Skip to comments.VA Hard Drive With Personal Data Missing
Posted on 02/04/2007 8:07:57 PM PST by FLOutdoorsman
A portable hard drive that may contain the personal information of up to 48,000 veterans may have been stolen, the Department of Veterans Affairs and a lawmaker said Friday.
An employee at the VA medical center in Birmingham, Ala. reported the external hard drive missing on Jan. 22. The drive was used to back up information on the employee's office computer. It may have contained data from research projects, the department said.
The employee also said the hard drive may have had personal information on some veterans, although portions of the data were protected. Secretary of Veterans Affairs Jim Nicholson said that the VA and the FBI are investigating.
Rep. Spencer Bachus, R-Ala., said that the personal information of up to 48,000 veterans was on the hard drive and the records of up to 20,000 of them were not encrypted.
Pending results of the investigation, VA is planning to send individual notifications and to provide a year of free credit monitoring to anyone whose information is compromised.
This is the second time in Birmingham. The first was a laptop about 2.5 years ago.
Geez. This isn't that difficult.
I worked at a place that provided the mechanics tools. They were in those multi-drawer rollaround cabinets the car repair guys use. Each drawer had a piece of foam with cutouts to match each tool. Inventory @ end of each shift and they'd better have a damn good reason - not excuse - for empty cutouts.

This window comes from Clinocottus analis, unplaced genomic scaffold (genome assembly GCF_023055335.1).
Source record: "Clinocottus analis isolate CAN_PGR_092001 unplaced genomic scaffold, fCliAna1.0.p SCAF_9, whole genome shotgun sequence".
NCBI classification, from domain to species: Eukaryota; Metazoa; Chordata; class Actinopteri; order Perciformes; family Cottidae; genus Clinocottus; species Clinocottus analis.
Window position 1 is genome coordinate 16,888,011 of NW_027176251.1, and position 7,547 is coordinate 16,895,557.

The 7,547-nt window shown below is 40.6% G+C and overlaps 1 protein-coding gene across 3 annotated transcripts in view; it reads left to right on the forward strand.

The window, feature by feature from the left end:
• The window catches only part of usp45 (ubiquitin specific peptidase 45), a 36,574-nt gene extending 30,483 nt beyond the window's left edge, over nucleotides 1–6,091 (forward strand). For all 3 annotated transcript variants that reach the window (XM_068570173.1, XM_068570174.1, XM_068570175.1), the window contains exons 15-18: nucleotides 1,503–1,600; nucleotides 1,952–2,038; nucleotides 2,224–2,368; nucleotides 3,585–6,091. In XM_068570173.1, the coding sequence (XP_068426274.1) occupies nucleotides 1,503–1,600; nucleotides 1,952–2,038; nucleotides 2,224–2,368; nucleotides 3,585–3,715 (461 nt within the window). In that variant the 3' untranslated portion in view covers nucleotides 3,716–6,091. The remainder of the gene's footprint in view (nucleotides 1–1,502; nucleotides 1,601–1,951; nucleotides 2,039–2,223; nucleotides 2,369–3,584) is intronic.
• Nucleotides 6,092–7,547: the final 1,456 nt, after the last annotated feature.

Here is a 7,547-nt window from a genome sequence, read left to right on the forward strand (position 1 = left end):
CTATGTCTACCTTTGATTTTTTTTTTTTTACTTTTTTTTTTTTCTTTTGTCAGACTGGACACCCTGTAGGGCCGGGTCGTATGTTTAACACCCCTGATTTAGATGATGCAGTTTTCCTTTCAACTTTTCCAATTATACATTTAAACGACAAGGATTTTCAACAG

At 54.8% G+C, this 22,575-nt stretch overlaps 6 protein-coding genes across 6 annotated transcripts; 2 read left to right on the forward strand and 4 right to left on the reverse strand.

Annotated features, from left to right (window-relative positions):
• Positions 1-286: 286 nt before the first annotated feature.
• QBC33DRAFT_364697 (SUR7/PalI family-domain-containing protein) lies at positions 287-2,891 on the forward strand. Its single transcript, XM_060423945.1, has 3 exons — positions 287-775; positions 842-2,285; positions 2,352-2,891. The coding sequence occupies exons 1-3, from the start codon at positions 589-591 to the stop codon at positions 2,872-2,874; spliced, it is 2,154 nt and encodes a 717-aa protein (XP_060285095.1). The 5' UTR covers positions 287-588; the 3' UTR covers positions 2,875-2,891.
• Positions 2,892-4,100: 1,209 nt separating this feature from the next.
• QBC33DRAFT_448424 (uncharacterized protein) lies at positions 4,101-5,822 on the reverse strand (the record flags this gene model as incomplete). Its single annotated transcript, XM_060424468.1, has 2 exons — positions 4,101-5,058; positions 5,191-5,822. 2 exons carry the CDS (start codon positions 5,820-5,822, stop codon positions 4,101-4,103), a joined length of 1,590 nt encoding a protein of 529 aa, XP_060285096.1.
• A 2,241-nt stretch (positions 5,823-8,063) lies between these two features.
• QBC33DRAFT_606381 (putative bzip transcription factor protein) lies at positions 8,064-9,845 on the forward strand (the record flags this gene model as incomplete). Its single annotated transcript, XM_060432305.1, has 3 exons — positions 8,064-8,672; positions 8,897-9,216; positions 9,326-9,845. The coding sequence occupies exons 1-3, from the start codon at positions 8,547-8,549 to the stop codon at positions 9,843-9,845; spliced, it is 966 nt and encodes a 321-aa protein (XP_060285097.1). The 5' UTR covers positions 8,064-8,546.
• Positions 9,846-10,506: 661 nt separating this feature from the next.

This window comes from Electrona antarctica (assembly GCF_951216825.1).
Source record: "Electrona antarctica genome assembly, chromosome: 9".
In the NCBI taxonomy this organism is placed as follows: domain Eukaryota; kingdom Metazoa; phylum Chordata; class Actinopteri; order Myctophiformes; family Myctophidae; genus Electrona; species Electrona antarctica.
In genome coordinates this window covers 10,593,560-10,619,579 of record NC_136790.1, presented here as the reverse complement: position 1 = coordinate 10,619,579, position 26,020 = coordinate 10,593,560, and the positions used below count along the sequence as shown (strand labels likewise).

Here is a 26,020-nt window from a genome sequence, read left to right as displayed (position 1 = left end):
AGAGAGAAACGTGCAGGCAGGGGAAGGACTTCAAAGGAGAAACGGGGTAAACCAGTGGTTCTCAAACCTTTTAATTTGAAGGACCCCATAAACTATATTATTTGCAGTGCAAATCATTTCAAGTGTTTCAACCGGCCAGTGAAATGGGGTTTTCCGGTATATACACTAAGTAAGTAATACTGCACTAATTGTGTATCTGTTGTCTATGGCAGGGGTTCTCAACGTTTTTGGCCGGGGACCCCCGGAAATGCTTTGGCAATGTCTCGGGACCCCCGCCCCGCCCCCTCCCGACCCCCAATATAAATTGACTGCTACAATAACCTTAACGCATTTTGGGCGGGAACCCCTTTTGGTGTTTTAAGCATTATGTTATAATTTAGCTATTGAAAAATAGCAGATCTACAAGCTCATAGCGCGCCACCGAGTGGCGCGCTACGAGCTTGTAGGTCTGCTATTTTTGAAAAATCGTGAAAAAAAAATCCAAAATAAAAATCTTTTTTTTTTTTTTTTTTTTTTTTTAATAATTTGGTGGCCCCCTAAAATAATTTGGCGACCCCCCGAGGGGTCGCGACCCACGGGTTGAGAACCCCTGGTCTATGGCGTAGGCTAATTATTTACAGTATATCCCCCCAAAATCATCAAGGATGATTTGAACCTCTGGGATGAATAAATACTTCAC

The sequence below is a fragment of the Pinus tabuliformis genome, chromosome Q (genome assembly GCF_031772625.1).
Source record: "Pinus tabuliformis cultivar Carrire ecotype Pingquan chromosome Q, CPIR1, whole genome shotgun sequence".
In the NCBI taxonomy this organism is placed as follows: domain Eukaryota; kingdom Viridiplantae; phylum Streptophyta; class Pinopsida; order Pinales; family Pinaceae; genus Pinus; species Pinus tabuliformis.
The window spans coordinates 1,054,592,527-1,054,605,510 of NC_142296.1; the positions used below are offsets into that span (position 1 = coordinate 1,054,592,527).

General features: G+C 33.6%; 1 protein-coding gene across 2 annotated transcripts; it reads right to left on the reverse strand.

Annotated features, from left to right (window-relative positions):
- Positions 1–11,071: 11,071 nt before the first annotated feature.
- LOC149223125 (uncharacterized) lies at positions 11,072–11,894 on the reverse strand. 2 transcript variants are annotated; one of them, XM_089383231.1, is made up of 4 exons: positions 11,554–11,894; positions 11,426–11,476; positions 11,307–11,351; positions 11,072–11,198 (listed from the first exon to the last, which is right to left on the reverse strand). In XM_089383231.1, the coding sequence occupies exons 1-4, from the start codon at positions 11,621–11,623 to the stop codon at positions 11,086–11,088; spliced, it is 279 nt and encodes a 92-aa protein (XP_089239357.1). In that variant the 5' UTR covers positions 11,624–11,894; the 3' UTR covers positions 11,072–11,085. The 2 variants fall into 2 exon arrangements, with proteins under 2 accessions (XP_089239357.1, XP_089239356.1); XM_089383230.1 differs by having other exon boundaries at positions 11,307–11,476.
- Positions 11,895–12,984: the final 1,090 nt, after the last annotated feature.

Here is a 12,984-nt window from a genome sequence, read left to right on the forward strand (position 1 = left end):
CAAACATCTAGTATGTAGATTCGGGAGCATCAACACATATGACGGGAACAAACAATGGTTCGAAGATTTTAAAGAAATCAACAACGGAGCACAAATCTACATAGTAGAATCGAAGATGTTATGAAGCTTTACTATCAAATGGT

Personal data is way more important than a crummy open-end wrench... It isn't that difficult...
The VA shouldn't be requiring or even allowing its office workers to back up to portable drives. They should be doing it centrally.
Lowest-bidder technology with lax security standards.
Are you kidding me??? Again???? This is getting out of hand, not that it wasn't before.
Good enough for government work I guess.
Seriously, as a vet, I am amazed at the total incompetence and lack of professionalism at the VA. I'm not talking about just this situation either.
This kinda incompetence really bothers me. How many times do I, as a retired USAF vet have to worry that I am gonna be financially ruined because some lifetime beauracrat cannot remember to put a frigging computer or disk drive safely away.
If I find this was another take home issue, I may just lose my mind. Who lets these idiots take that stuff home. I know the story doesnt say that but ...
They have legs.
True it doesn't say that. It could happen in the office itself. Such as a cleaning lady who put it in her purse and walked off with it, expecting to sell the hardware for a few bucks.
Yep, worked for my welfare checks.
Retired-USAF, Retired US Civil Service and SS.
You are right - not this again!
Guess it is time to suck up tthe cost of Life Lock to protect myself.
No---the term is LAZY